Local political observers hope two contested -- and ultimately decisive -- Democratic campaigns will spur a larger-than-usual voter turnout in Berkshire County for today's state primary election.
In essence, voters will settle the race for Middle Berkshire District register of deeds and 1st Congressional District, as the respective Democratic primary winners will run unopposed in the November general election.
Polls across Massachusetts are open from 7 a.m. to 8 p.m.
Patsy Harris, Jody L. Phillips and Scott M. Pignatelli are vying for a six-year term to replace current Register of Deeds Andrea F. Nuciforo Jr. The Middle Berkshire District registry covers Becket, Dalton, Hinsdale, Lee, Lenox, Otis, Peru, Pittsfield, Richmond, Stockbridge, Tyringham and Washington.
Meanwhile, Nuciforo is challenging U.S. Rep. Richard E. Neal, D-Springfield, and author/political activist Bill Shein for the newly reconfigured 1st Congressional District. U.S. Rep. John Olver currently represents the district that includes all 32 Berkshire County cities and towns. Olver isn't seeking re-election after a 20-year career on Capitol Hill.
Today's state primary also features three Democrats and two Republicans seeking their party nominations for the Eighth Councillor District, which includes all of Berkshire County, one of eight seats on the Governor's Council, which approves gubernatorial appoint ments. They will square off on Nov. 6.
Historically, primary elections have between 10 and 20 percent voter turnout, according to local and state elections officials. However, they believe the candidates in each of three-way political battles for register of deeds and the newly reconfigured 1st Congressional District have done well in reaching out to voters.
"I do think the two competitive races will push voter turnout beyond the 9.6 percent we had in 2008 [a presidential election year], but not as high as I would like it to be," said Pittsfield City Clerk Linda M. Tyer.
Secretary of Commonwealth William F. Galvin, who oversees state elections, anticipates a statewide voter turnout at about 15 percent, and possibly higher in political hotbeds such as Berkshire County.
"There are a number of contested primaries for Congress and there are contests in various places around the state that will draw voters to the polls," said Galvin in a statement on Wednesday.
Voter turnout could hinge on how many registered voters listed as unenrolled -- unaffiliated with a political party -- show up at the polls, according to local elections officials and political observers.
"Candidates often ask for the list of unenrolled voters because they can be the swing votes," said Dalton Town Clerk Barbara Suriner.
The so-called independent voters make up more than half of the electorate in Berkshire County (52.9 percent) and Middle Berkshire District (50.2 percent). Democrats and unenrolled combined account for nearly 90 percent of the registered voters countywide and in the Middle Berkshire District.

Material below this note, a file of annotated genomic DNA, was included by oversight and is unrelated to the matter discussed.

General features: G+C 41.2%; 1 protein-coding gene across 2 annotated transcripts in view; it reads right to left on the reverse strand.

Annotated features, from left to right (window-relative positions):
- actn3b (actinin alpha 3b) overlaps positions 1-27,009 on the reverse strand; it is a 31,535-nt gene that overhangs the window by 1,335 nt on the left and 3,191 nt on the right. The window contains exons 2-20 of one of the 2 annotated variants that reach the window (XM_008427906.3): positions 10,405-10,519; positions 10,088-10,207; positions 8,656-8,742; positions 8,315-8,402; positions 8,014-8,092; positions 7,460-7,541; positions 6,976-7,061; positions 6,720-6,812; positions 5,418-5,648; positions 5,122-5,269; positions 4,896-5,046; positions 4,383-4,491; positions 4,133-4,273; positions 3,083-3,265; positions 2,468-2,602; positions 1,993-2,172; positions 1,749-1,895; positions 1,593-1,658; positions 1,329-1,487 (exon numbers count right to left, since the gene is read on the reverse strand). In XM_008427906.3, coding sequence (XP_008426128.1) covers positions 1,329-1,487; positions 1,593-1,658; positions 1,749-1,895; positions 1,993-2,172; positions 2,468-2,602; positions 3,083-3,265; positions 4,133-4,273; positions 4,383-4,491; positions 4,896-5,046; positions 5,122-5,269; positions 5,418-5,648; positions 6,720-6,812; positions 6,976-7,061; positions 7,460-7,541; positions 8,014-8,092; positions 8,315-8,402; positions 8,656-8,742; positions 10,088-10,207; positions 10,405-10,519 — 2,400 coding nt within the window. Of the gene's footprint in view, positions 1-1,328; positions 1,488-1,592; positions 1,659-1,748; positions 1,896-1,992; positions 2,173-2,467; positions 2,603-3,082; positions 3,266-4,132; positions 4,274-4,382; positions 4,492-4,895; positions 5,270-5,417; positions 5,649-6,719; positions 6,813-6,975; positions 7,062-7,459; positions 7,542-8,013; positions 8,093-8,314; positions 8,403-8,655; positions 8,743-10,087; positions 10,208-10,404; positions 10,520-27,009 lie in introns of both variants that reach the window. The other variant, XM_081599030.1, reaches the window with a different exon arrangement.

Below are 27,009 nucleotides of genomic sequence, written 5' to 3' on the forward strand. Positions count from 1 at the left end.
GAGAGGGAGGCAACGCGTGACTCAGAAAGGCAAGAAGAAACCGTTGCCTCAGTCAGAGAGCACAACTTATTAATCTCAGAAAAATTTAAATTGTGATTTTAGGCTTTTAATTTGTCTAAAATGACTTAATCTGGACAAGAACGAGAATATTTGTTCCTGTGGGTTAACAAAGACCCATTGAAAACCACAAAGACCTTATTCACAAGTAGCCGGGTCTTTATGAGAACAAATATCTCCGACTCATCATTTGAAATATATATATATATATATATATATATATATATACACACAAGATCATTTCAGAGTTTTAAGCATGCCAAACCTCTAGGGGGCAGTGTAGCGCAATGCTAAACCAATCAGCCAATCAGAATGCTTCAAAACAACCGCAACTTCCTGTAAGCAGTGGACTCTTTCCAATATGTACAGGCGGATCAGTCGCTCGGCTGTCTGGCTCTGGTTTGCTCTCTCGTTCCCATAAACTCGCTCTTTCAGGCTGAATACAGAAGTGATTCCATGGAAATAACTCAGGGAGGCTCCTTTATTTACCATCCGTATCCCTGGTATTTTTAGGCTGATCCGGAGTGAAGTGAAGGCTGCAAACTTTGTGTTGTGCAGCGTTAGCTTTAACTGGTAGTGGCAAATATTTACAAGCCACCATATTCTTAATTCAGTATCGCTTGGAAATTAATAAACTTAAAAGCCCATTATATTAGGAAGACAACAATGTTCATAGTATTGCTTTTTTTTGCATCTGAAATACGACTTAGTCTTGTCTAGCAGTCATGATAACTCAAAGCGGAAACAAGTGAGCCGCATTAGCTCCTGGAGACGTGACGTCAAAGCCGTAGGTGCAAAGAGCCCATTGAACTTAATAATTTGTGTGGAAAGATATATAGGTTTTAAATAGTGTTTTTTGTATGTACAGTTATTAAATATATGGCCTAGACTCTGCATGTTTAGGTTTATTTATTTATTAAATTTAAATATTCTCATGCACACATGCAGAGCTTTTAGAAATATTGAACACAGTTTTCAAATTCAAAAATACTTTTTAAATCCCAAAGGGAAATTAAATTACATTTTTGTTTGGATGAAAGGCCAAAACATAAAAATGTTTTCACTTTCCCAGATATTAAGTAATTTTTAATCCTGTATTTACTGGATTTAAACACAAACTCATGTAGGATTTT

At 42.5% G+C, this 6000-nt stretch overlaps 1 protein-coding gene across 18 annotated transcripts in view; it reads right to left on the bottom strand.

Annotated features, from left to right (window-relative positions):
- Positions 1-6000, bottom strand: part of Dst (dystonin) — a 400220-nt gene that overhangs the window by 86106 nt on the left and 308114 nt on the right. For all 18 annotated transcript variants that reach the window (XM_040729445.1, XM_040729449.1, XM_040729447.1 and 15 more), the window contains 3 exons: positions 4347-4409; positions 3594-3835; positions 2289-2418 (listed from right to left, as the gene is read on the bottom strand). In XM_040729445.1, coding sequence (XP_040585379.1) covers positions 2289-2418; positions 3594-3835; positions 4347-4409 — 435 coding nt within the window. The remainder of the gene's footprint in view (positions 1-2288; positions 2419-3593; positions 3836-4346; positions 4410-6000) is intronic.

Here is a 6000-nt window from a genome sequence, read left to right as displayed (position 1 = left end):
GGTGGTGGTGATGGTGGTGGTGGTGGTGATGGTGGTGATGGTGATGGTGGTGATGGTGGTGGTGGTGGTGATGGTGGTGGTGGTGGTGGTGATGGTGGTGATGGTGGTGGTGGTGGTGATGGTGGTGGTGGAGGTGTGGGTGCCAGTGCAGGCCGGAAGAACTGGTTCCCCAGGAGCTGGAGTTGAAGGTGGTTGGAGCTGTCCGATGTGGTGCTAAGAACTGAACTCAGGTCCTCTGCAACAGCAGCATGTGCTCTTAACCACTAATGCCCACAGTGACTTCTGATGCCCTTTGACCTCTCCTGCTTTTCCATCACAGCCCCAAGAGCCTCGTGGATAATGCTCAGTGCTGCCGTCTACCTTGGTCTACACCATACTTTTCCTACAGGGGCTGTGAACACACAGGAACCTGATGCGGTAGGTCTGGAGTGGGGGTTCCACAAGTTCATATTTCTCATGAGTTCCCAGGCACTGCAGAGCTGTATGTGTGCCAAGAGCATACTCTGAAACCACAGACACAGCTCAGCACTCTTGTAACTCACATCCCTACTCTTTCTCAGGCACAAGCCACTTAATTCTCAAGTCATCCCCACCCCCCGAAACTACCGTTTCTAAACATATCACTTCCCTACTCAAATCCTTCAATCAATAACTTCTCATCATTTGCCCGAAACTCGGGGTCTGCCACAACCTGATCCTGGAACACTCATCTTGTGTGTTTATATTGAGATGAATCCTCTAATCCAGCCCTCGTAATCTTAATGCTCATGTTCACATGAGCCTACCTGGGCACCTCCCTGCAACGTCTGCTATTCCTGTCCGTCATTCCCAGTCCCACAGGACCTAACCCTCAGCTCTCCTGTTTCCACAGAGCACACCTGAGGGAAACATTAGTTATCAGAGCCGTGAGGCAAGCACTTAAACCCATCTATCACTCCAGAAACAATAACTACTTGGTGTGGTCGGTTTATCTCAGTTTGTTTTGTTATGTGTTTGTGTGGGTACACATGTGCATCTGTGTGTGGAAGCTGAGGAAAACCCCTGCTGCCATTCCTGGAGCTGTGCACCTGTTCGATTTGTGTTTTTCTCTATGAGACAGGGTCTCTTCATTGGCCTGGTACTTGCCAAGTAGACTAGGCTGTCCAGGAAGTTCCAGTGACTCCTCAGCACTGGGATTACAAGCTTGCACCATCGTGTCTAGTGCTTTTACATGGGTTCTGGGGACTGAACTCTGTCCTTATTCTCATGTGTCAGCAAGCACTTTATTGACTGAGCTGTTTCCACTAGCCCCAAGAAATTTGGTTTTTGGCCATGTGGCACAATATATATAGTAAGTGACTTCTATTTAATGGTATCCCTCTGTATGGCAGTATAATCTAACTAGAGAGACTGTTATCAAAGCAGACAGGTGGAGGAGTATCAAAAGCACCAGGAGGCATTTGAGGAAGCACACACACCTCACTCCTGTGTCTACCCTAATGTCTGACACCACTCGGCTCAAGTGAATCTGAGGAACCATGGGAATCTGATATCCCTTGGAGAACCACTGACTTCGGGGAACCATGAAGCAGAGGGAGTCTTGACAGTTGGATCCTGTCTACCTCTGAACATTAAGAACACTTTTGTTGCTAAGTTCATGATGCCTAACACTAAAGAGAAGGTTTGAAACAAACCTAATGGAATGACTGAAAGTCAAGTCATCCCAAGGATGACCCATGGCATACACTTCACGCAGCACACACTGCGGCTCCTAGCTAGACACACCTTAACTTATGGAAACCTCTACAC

Unenrolled voters can choose which party primary to participate in. Voters registered as Democrats, Repub licans or another political party can only vote in that party's primary.
Suriner has noticed some Dalton Republicans giving up their party affiliation so they can vote in the register of deeds and congressional races.
"I've seen a lot of people change from Republican to unenrolled," she said.
Longtime Pittsfield Demo crat Mary K. O'Brien expects a "decent" voter turnout, especially among unenrolled voters, if they have done their homework.
"It all boils down to people being informed -- have they educated themselves about the races," said O'Brien, former Middle Berkshire District register of deeds of 30 years.
Despite the highly competative local Democratic primary, local elections officials say they are worried a Thursday primary could impede voter turnout. Except for 1964 and 1988, Massachusetts the past 50 years has held its primary elections on a Tuesday, according to state elections officials.
Area city and town clerks say they continue to remind voters to mark Sept. 6 as primary day.
"I was setting up the polling booths [Wednesday] when I had some townspeople ask if I was getting ready for next Tuesday," said Otis Town Clerk Lyn Minery. "I said, ‘No, it's for [today].'"
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Primary primer ...
n The state primary is today, with polls open from 7 a.m. to 8 p.m. in all 351 Massachusetts cities and towns.
n Voters registered in a political party can only cast ballots in that party's primary.
n Unenrolled voters are eligible to vote in the state primary. However, they must choose which party primary to participate in after arriving at the polls on Election Day.
n Absentee ballots must be properly filled out and received before polls close at 8 p.m.